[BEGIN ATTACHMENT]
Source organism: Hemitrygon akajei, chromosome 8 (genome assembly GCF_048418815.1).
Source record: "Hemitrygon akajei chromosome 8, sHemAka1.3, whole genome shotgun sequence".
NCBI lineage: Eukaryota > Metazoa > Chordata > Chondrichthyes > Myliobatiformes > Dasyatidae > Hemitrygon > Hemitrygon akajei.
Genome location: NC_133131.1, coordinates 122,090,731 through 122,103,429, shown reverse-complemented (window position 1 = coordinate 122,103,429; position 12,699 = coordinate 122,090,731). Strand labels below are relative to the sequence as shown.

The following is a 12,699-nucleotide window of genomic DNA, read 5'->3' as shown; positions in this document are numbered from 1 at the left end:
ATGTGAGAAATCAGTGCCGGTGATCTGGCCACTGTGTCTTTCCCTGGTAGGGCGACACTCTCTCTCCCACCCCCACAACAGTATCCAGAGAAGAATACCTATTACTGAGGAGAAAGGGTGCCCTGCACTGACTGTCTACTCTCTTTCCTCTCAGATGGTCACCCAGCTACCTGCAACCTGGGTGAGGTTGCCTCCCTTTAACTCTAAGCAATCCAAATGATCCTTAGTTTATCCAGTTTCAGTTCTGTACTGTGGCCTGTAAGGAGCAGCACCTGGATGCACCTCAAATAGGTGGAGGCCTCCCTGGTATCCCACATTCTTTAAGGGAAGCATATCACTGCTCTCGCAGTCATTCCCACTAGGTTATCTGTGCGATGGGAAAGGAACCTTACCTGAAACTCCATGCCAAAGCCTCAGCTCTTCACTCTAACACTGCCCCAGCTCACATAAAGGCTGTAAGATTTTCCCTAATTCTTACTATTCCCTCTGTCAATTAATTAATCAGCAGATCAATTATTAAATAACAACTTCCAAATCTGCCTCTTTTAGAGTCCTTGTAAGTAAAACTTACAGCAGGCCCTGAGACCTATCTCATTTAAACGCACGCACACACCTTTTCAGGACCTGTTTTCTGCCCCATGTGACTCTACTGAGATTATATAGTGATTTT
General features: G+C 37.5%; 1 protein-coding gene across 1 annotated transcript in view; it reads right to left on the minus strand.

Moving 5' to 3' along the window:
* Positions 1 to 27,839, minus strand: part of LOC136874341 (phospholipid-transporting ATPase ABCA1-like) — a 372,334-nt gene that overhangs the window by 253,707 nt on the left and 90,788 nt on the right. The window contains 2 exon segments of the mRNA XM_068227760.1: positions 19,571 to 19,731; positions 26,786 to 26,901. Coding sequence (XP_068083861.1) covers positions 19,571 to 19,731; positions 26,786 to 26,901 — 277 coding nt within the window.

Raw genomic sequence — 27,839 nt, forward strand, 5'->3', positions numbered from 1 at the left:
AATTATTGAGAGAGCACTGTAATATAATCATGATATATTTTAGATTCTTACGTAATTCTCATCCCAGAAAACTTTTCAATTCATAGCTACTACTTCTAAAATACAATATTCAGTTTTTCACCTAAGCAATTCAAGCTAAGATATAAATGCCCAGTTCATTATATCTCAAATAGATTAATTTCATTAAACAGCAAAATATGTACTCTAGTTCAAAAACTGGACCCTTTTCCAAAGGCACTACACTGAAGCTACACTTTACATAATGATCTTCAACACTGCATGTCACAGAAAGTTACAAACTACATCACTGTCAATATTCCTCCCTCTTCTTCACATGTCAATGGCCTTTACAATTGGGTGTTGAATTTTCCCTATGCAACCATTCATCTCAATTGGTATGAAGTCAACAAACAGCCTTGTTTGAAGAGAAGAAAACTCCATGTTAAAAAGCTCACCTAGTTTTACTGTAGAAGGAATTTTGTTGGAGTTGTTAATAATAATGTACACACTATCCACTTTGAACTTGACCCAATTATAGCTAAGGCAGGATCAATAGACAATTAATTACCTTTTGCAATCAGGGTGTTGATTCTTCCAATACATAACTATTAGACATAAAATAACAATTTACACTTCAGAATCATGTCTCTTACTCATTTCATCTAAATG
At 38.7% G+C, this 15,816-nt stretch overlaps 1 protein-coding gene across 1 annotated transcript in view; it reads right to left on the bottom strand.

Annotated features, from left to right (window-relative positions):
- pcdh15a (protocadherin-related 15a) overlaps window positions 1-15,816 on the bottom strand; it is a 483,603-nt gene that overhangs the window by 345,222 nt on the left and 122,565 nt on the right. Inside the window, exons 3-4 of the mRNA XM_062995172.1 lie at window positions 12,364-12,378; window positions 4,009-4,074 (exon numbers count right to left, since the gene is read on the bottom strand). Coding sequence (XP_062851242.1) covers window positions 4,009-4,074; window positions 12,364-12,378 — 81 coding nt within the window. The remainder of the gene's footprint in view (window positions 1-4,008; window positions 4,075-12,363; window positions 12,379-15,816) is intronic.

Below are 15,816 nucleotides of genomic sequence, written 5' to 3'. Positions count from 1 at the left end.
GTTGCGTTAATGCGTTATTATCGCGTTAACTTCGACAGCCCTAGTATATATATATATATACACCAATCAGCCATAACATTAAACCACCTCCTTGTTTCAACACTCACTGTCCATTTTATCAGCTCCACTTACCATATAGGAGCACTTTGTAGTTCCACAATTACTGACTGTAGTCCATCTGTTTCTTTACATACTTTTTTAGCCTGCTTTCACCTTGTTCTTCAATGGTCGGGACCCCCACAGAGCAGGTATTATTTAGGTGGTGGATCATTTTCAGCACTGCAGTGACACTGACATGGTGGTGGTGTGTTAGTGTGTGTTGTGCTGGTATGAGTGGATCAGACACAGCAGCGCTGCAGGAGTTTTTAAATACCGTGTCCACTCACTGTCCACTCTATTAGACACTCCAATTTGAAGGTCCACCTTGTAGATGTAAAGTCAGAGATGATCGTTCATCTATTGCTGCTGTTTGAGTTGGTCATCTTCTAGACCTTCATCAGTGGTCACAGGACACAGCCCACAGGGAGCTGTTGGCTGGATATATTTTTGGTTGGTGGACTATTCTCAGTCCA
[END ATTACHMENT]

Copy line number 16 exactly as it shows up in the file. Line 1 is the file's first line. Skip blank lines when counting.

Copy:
GTTGCGTTAATGCGTTATTATCGCGTTAACTTCGACAGCCCTAGTATATATATATATATACACCAATCAGCCATAACATTAAACCACCTCCTTGTTTCAACACTCACTGTCCATTTTATCAGCTCCACTTACCATATAGGAGCACTTTGTAGTTCCACAATTACTGACTGTAGTCCATCTGTTTCTTTACATACTTTTTTAGCCTGCTTTCACCTTGTTCTTCAATGGTCGGGACCCCCACAGAGCAGGTATTATTTAGGTGGTGGATCATTTTCAGCACTGCAGTGACACTGACATGGTGGTGGTGTGTTAGTGTGTGTTGTGCTGGTATGAGTGGATCAGACACAGCAGCGCTGCAGGAGTTTTTAAATACCGTGTCCACTCACTGTCCACTCTATTAGACACTCCAATTTGAAGGTCCACCTTGTAGATGTAAAGTCAGAGATGATCGTTCATCTATTGCTGCTGTTTGAGTTGGTCATCTTCTAGACCTTCATCAGTGGTCACAGGACACAGCCCACAGGGAGCTGTTGGCTGGATATATTTTTGGTTGGTGGACTATTCTCAGTCCA